I paused and debated to myself whether or not to challenge that last point. Never mind.

    Back in the sim, I passed through 40,000 feet and got ready to start my turn around the heading alignment cone or HAC, which is a guidance system that allows pilots to follow a circular descent path to the runway. As I continued the turn, I could see the Florida coast out the left window, and out of habit, I started looking for the runway.

    The view from left seat inside the SES

    The view from left seat inside the SES

    My airspeed was around 290 knots as I turned to line up with runway 15 and pass through 12,000 feet. The shuttle is remarkably stable to fly as I suppose would be the case with any brick featuring stubby wings. Moving the stick is a bit unusual because it requires only small wrist movements.

    Perhaps most interesting is that it pivots in the middle of the palm for pitch (controlling nose up or nose down). Commander Ham explained later that this is to prevent inadvertent movement during launch. “It’s a beautiful design, you can fly uphill at 3g’s with your hand on the stick and nothing happens,” he said.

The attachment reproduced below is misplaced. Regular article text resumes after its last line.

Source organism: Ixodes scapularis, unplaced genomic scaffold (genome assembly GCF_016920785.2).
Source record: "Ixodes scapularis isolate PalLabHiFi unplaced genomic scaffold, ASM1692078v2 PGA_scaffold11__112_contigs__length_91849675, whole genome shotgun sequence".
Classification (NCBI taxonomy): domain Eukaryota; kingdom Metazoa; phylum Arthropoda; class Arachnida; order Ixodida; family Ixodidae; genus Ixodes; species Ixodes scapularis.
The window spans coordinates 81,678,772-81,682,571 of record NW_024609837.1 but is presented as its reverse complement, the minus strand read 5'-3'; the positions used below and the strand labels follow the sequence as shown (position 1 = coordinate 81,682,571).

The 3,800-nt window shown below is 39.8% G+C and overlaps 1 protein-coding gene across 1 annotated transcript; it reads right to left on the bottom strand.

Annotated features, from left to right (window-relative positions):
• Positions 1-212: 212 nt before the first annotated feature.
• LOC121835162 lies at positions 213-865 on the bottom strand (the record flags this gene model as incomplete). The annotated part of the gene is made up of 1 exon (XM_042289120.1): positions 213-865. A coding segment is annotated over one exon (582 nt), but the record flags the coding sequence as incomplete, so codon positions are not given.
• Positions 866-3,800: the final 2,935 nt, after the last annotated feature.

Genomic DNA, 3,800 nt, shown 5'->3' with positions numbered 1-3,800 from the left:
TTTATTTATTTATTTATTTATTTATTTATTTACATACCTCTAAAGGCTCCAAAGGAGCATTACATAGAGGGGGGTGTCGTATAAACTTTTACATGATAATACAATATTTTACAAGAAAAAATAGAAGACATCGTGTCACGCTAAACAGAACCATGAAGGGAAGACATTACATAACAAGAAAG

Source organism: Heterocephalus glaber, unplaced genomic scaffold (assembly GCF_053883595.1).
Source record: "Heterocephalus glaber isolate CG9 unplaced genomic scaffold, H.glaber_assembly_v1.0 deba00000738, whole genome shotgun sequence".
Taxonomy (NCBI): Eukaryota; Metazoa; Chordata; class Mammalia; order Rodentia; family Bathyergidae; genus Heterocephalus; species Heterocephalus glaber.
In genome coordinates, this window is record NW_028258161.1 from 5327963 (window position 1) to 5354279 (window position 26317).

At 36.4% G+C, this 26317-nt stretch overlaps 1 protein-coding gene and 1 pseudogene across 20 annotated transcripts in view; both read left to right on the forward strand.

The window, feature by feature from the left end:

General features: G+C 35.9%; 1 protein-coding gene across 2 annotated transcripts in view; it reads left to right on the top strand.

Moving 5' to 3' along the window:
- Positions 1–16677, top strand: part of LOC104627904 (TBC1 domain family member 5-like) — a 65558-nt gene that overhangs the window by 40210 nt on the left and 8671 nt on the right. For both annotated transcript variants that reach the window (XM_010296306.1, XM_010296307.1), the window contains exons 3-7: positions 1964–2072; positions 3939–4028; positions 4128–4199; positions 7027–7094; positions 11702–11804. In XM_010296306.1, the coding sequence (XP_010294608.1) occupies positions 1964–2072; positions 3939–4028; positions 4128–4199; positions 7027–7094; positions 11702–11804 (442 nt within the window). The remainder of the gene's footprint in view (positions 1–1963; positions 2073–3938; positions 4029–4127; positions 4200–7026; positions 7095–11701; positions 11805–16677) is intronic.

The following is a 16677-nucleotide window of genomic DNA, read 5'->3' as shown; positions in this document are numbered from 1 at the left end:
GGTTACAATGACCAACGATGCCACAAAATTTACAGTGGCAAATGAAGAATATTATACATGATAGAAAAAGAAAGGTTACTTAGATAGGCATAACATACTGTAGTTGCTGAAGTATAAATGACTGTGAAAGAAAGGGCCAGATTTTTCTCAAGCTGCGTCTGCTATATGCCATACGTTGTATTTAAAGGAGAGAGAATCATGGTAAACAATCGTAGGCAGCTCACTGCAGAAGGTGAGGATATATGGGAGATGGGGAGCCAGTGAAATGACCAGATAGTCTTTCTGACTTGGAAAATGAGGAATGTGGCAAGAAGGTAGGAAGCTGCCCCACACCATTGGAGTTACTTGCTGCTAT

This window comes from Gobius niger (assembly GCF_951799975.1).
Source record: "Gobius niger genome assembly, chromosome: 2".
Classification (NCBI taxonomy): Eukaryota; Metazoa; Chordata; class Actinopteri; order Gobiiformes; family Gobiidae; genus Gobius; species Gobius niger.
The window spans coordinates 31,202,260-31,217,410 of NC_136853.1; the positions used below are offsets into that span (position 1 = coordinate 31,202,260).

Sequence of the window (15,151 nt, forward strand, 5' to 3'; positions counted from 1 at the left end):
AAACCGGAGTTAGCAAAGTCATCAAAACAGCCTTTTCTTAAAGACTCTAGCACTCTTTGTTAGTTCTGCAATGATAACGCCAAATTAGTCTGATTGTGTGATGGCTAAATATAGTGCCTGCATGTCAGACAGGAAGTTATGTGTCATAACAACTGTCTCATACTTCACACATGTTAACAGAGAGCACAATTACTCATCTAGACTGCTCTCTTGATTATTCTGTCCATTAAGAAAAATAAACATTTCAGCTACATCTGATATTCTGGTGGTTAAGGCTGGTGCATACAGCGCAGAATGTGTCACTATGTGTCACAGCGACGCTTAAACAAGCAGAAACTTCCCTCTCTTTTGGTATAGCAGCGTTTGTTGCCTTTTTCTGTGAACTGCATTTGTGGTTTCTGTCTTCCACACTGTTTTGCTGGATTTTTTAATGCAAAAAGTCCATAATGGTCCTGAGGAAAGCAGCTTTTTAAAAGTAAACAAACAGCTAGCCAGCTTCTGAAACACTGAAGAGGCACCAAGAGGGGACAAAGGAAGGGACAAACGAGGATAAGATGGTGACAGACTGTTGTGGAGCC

So far the approach hadn’t been too difficult. In front of me there was a heads-up display (HUD) with airspeed, altitude and other key flight parameters. Most importantly there was a flight-path marker and guidance diamond. These navigation aids make it rather easy for a pilot to find the way to the runway and line up, assuming that everything is working. You just keep the flight-path marker on the guidance diamond and the runway should eventually appear in front of you.